VW is indicative of Ralph Vaughan-Williams, a biography of whom, by Keith Alldritt, I am currently reading and much enjoying. I have known and enjoyed the more familiar parts of his oeuvre for many years, and it is both fascinating to put that music into the contact of his life and eye and ear opening to discover the many works that I have not previously heard. VW was, it seems, a self confessed agnostic, although much of his music has a religious / spiritual element including settings for many hymns and some far more substantial “ecclesiastical” works – “Sancta Civitas” and Donna Nobis Pacem” for instance.
His lifetime included both World Wars of course, and his 6th Symphony in particular seems to have been a response to the horrors of the second. At times it seems to have shades of Shostakovich 7, the Leningrad, and then in its final movement seems to come to a mystic, frightening, perhaps desolate conclusion. Alldritt quotes Wilfrid Mellers, the music critic, who suggests: “the epilogue is perhaps the ultimate auralisation of agnosticism, telling us that the Unknown Region which the hopeful young VW had set out to explore, is not a metaphysical ‘other world’ but is unknown and always will be, simply because it is unknowable. The epilogue discovers that in the unknown region there must be nowhere: a fact offering occasion for neither hope nor regret. The difficult faith of the Fifth Symphony is relinquished; man is alone, in the dark cold and empty desolation. Acceptance brings to this strange music a serene insecurity; a courageous testament of our frightful century ….”
I think I almost understand what he is saying and can almost hear his meaning in the music. Interpreting music is a subjective business to some perhaps quite large extent. Can we know what VW intended? – does that matter? – is the power of great music that it can evoke different things in different listeners and all of those be valid? Alldritt concludes the chapter thus: “The rich and deep complexity of certain passages in Ralph’s art needs to be better recognised. Here, in the concluding movement of the Sixth Symphony, is one of the finest examples.”
My mind makes a connection with DJ, who is David Jenkins, erstwhile Bishop of Durham and, in his time, one of the most misunderstood and maligned Bishops that the CofE has ever appointed. I was privileged to meet him several times during the years of his retirement, and know him to have been a humble, gentle seeker after God who delighted in his faith in the God who is seen in Jesus, and did so with his brain thoroughly engaged. I recently re-read his partial autobiography “the Calling of a Cuckoo”, and found it very helpful in understanding and interpreting my own spiritual sense and instinct just now. He of course functioned at an entirely different intellectual level to me, but I can relate to his frustration at the CofE and his notion, often referred to in the book, of “simply believing in God”. I take that phrase to mean that the central notion of accepting the existence of, and the reality of the love of One who is beyond our mundane existence is what really matters. The rest – doctrine, creeds, ecclesiology – is peripheral, and is not to be seen as essential to or controlling of faith. These things may be helpful to individuals or indeed “the Body”, but are basically of human origin and thus fallible at best.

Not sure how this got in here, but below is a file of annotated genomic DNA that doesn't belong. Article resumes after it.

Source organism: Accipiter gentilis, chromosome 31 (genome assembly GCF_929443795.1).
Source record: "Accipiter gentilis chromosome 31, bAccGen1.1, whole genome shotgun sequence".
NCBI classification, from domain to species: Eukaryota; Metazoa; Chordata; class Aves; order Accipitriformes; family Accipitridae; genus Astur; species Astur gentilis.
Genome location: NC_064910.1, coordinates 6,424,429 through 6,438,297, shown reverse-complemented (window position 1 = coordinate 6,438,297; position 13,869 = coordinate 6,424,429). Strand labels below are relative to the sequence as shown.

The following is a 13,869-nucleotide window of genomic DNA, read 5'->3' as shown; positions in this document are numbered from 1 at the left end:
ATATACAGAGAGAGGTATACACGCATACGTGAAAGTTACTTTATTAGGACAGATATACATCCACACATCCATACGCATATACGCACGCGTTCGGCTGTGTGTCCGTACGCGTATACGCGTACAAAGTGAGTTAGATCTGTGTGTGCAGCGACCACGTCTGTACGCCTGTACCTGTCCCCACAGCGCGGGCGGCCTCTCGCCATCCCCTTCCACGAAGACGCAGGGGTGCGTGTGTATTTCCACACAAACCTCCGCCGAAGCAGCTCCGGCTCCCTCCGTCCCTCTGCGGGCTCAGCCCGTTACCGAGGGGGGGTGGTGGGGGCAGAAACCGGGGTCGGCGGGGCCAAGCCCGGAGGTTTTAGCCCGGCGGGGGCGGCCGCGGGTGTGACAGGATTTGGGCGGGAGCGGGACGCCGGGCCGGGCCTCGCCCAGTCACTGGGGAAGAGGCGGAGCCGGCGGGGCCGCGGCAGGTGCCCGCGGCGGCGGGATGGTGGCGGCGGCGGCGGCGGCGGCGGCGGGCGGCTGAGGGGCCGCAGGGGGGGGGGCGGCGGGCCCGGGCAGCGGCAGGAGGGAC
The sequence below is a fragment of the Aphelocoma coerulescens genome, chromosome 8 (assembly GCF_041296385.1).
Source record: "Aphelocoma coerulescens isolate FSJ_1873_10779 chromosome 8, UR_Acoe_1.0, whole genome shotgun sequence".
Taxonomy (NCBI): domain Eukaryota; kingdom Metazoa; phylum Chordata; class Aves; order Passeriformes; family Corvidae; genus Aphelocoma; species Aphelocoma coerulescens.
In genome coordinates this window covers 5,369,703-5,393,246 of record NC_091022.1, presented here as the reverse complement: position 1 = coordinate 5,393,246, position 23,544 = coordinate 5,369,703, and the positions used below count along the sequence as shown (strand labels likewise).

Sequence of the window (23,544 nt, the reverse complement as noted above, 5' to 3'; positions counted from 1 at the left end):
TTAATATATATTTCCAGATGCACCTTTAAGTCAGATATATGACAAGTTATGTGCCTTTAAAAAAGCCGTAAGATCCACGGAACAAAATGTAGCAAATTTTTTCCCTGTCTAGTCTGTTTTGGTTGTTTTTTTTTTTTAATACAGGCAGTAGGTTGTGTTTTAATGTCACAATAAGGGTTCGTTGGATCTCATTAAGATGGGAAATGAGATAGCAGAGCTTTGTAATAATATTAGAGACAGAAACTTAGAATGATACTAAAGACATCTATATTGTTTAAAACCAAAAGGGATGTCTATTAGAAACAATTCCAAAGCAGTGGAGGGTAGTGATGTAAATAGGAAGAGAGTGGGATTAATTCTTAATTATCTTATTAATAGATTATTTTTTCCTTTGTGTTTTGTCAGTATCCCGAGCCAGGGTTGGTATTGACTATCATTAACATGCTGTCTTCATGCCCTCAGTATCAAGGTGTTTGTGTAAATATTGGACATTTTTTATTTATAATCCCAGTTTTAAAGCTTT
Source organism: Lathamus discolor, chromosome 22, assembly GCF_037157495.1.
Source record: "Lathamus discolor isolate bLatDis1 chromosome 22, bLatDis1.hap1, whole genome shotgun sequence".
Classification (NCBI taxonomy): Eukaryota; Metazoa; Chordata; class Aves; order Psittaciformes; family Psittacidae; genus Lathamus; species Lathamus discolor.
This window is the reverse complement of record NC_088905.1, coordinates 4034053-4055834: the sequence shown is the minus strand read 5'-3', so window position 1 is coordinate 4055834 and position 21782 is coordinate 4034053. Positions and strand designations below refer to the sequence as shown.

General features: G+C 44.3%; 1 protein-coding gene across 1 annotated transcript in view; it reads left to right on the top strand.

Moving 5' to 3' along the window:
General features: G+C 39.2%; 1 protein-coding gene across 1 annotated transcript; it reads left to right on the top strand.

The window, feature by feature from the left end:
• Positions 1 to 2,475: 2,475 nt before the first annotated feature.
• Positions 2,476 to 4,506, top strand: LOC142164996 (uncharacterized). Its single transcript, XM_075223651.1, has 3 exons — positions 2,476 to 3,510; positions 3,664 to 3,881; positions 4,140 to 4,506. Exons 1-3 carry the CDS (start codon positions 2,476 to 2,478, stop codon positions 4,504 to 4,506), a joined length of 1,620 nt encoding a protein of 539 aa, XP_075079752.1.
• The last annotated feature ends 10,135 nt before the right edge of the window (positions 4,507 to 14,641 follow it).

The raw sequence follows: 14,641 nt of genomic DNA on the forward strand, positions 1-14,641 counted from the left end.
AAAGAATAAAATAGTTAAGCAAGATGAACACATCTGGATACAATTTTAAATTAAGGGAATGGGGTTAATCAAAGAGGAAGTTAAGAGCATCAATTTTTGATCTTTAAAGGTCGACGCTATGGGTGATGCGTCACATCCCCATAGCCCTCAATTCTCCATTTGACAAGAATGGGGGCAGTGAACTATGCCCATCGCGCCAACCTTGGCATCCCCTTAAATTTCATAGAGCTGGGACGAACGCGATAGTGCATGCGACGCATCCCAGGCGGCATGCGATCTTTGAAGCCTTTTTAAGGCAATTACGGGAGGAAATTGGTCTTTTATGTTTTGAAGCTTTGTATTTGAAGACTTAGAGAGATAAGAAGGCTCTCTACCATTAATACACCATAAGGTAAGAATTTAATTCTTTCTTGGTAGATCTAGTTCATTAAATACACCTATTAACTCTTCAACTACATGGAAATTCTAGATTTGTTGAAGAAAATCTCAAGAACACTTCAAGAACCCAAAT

So I rejoice in the music of VW (and many others!) and I find in it what I find in it, not necessarily what others tell me I should find I it: in an oddly parallel way I find that I can rejoice in my faith in the God who is seen in Jesus, and celebrate it in my way, which only sometimes these days coincides with what “the church” tells me I should do, and so feel freer as a Christian, living with my doubts.
Changing the subject at least a little, we went for a walk this morning in our favourite Leeds Park, “Golden Acre”. I made just these few photographs, firstly of this lovely passage of trees beyond the lake, with the elegant Silver Birches standing out as bar lines in the melody of the woods. Then of fallen and frozen leaves, the touch of frost lifting the autumnal colours.